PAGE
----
of the nerves. Either will serve my purpose ; for by tension, I † Part I. sect. 10.

mean no more than the violent pulling of the fibres, which com1 I do not here enter into the question debated among physi- pose any muscle or membrane, in whatever way this is done, ologists, whether pain be the effect of a contraction, or a tension s Part II. scct. 2.





act upon





primary operation of the mind or the body. With parts we have mentioned; to have them in proregard to such things as affect by the associated per order, they must be shaken and worked to a idea of danger, there can be no doubt but that proper degree. they produce terrour, and act by some modification of that passion; and that terrour, when sufficiently violent, raises the emotions of the body just mentioned, can as little be doubted. But if the sublime is built on terrour, or some passion like As common labour, which is a mode of pain, it, which has pain for its object, it is previously is the exercise of the grosser, a mode of terrour is proper to inquire how any species of delight can the exercise of the finer parts of the system ; and be derived from a cause so apparently contrary to if a certain mode of pain be of such a nature as to it. I say delight, because, as I have often re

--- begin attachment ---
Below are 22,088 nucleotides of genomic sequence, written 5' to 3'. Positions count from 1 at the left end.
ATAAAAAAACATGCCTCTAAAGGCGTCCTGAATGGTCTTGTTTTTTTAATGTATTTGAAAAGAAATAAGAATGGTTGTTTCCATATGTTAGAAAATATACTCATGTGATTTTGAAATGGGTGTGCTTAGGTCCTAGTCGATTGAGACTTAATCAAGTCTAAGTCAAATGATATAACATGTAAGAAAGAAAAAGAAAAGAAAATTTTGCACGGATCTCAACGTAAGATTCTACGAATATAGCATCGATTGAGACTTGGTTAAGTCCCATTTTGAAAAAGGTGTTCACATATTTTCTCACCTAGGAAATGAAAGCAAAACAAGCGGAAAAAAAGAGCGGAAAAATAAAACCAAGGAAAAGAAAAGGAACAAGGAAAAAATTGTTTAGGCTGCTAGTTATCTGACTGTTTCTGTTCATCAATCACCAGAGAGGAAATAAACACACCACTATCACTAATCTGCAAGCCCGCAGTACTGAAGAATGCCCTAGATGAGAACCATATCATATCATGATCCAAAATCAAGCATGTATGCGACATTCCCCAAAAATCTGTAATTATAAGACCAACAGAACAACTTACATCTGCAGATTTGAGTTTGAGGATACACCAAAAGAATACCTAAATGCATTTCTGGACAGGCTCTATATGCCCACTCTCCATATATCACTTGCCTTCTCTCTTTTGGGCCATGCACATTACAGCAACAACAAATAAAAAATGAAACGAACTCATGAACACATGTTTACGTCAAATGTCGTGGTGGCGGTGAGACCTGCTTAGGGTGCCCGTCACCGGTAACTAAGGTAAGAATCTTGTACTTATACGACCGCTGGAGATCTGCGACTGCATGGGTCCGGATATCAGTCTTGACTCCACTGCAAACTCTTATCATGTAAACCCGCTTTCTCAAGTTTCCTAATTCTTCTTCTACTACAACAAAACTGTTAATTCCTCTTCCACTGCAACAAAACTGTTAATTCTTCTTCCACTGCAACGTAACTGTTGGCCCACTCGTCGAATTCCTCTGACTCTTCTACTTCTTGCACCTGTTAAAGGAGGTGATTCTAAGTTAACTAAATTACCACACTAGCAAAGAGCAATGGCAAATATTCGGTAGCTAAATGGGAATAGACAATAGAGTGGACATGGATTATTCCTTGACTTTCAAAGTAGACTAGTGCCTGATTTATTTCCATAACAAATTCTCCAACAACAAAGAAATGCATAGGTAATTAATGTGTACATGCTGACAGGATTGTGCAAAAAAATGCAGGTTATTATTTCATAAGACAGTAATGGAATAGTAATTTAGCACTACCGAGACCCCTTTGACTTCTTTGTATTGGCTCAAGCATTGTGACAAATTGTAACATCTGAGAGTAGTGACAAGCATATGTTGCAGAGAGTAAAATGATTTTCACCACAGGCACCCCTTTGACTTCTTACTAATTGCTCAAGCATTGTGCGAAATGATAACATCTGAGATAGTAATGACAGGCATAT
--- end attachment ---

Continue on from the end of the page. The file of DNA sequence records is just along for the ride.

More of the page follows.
the eye or the ear, as they are the most marked, it is very evidently different in its cause, delicate organs, the affection approaches more and in its own nature, from actual and positive nearly to that which has a mental cause. In all pleasure.


cases, if the pain and terrour are so modified as not to be actually noxious; if the pain is not carried to violence, and the terrour is not conversant about the present destruction of the person,